It’s an all-too-common phenomenon in thought leadership content today:
A thought leader appears on the scene, often in an emerging industry, and captures everyone’s attention with their brilliant and nuanced content. They might even turn into a household name, at least among colleagues in their industry.
Soon, however, other thought leaders in their niche appear and flood the market with similar content. The original thought leader ends up jumping to a new niche – or several – but never earns quite the same recognition as they previously did.
Deciding which topics you’ll cover (and which you won’t) is one of the most important aspects of thought leadership. It dictates every step you take in every direction from here on out.
It’s harder to avoid the situation above than you might expect, but with the right forethought, you can set yourself up for success.
What Does the Osborne Effect Look Like in Thought Leadership?
The Osborne Effect refers to the downfall of the Osborne Computer Corporation. Young readers might not recognize the name, and that’s precisely why.
The company started building hype for their new model prematurely – long before it would be ready to go to market. When customers realized all the existing Osborne computers would soon become obsolete, they decided not to buy and instead wait for the new model.
Well, the Osborne company ended up filing for bankruptcy and many attribute the above situation to its demise.
In thought leadership, the Osborne Effect can take on a few forms:
- A new thought leader emerges in your niche and makes your content obsolete.
- You expand your thought leadership, taking on a secondary topic, but your initial matter ends up ignored.
- You have to abandon your first thought leadership topic for another because your initial case became obsolete due to market trends.
How to Avoid Succumbing to the Osborne Effect in Your Thought Leadership
The Osborne Effect is a situation no thought leader wants to find themselves in. Fortunately, you can minimize your risk of becoming obsolete with a few strategies.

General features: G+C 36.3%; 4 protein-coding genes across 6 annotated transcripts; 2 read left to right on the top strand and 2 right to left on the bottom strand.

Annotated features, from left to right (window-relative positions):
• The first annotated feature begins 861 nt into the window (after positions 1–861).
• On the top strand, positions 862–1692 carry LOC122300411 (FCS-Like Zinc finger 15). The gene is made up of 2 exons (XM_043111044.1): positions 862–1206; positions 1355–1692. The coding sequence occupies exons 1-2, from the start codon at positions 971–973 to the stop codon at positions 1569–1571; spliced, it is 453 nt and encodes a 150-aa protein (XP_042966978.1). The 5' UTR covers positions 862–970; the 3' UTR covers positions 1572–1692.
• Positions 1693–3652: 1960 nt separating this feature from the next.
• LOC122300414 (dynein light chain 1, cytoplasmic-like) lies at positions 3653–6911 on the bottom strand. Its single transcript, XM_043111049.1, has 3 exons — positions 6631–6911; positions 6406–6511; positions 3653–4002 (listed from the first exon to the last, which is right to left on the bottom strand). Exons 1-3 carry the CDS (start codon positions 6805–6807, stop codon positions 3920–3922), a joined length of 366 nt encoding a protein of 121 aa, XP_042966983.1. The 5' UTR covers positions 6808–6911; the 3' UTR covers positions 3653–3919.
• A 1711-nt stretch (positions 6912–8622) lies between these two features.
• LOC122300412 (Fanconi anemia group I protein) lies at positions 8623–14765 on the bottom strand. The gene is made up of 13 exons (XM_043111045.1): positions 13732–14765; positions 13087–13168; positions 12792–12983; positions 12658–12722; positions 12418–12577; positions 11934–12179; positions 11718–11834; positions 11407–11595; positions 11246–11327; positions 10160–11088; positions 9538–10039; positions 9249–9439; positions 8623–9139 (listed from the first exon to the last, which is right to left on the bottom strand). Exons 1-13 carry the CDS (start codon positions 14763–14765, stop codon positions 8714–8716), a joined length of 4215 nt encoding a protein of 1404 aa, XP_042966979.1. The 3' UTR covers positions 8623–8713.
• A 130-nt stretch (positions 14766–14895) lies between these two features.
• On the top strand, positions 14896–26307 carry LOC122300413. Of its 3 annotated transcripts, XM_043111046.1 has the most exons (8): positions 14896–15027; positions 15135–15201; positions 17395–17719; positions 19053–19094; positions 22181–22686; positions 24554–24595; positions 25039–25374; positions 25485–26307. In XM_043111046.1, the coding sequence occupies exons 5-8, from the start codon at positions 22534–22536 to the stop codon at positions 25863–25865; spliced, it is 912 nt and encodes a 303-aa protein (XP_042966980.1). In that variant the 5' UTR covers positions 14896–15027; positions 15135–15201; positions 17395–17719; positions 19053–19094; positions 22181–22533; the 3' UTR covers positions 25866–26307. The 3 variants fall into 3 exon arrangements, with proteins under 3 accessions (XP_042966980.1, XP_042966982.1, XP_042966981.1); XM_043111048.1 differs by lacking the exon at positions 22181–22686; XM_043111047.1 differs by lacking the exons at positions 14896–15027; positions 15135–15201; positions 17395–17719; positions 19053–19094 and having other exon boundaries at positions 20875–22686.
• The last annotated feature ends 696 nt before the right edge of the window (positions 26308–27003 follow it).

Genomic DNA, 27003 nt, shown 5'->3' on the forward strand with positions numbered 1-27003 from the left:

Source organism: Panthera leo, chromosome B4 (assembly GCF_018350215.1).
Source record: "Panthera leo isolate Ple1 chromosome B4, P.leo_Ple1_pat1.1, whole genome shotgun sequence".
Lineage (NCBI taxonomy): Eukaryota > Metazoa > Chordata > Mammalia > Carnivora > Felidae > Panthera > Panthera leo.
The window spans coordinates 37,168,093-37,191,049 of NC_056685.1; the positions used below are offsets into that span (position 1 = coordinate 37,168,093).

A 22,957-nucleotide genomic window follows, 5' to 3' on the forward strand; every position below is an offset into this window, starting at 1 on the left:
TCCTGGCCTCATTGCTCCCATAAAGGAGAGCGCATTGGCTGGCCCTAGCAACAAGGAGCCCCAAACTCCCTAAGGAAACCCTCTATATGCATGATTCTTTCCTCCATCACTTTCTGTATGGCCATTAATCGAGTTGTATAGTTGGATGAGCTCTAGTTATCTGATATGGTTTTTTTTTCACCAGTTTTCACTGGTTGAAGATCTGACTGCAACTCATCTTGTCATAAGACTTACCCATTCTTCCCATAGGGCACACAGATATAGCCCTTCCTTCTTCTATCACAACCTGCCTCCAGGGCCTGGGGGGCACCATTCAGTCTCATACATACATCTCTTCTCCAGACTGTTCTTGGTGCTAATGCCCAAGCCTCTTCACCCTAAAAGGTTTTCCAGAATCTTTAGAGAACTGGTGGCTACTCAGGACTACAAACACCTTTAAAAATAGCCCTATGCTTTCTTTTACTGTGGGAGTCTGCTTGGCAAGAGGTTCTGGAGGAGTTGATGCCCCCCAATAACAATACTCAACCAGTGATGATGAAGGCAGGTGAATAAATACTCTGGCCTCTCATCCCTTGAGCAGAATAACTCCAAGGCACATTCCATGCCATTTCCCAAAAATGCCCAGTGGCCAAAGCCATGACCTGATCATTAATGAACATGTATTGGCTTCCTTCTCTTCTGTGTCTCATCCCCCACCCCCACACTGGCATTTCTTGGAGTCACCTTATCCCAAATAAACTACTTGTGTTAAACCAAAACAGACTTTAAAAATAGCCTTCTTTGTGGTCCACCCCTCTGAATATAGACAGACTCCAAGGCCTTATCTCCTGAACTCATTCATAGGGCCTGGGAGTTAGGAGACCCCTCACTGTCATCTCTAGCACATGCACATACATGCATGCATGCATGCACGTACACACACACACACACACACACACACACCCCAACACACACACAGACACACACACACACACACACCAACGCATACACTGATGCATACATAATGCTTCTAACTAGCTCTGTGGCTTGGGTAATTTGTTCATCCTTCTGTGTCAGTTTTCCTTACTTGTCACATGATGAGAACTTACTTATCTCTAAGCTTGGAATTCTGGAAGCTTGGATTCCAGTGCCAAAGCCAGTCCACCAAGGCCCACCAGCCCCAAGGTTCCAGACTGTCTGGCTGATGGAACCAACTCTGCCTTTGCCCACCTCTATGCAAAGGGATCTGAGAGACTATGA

Stick with One Evergreen Subject
Research, research, research! Just because a niche exists today that doesn’t mean it will be viable in five years. What’s the plan when that happens?
Only 15% of decisionmakers would call the thought leadership content they consume “excellent.” In many cases, thought leaders don’t give themselves a chance to dig into their niche. Instead, they try to focus on every issue across their industry which results in generic content across the board.
Uplift Different Influencers as Thought Leaders
I get it. When a new niche takes off in your industry, how can you not want to capitalize on it? While tempting, you also risk making your original place obsolete.
Instead, consider hiring or partnering with existing influencers within a niche where you’d like to expand. This gives you the ability to capitalize on the new arena’s attention while keeping your current thought leadership in control.
Develop a Consistent Thought Leadership Voice
Many don’t spend enough time developing their thought leader voice. Thought leadership is more like journalism than marketing. You’re not promoting products or services. You’re promoting your ideas and expertise and have a unique point of view.
Just like a journalist has a well-defined voice for their dedicated beat, thought leaders need a voice for their specific topic arena.
Your voice must remain constant over the years so your audience can become familiar with your work and what to expect.
Sponsor Original Research
Original accomplishes two major tasks for thought leadership. First, statistics from research give your work authority and build trust. It shows you’re committed to the cause and understanding as much as you can.
Second, original research also helps you develop your niche. Many thought leaders have trouble creating exciting topics. Research ensures that you’re diving into a niche with a viable market and topics to keep you busy.
Don’t Follow the Crowd Just Because
It’s right in the name: thought leader, not a follower. Don’t just jump on the latest bandwagon because you think people need to hear your opinion.
Once we try positioning ourselves as an authority in several areas, that drags down our credibility across the board. Are you an expert in data privacy, marketing, or sales? You also risk appearing disingenuous, as if you’re just in it for the attention.
Create and Stick with a Strategy
A strategy keeps you focused. You won’t feel compelled to capitalize on trends when you’re focused on your current calendar and existing work.
Your strategy should cover everything from topic planning and research links down to original research and promotion. Don’t plan your editorial calendar too far out. Instead, try to plan just a few weeks ahead. This will help you stay on top of the latest breaking topics in your industry while giving yourself time to conduct research.
Spend Less Time on Social Media
Are you giving away too much of your thought leadership on social media? While teasing topics is fine, try to avoid long-winded social media posts that give away too much. By the time you publish your work, your idea will already be old news.
Plus, this gives your competition time to swoop the topic out from under you, making you a victim of the Osborne Effect.
Stay Focused in Your Thought Leadership
Keep your eyes on the long-term prize. Your goal for thought leadership is to elevate yourself as an authority. That takes time and dedication. Spend time digging into your strategy, topics, industry, and audience with comprehensive research before creating content, and you’re more likely to see long-term success.Back to Blogs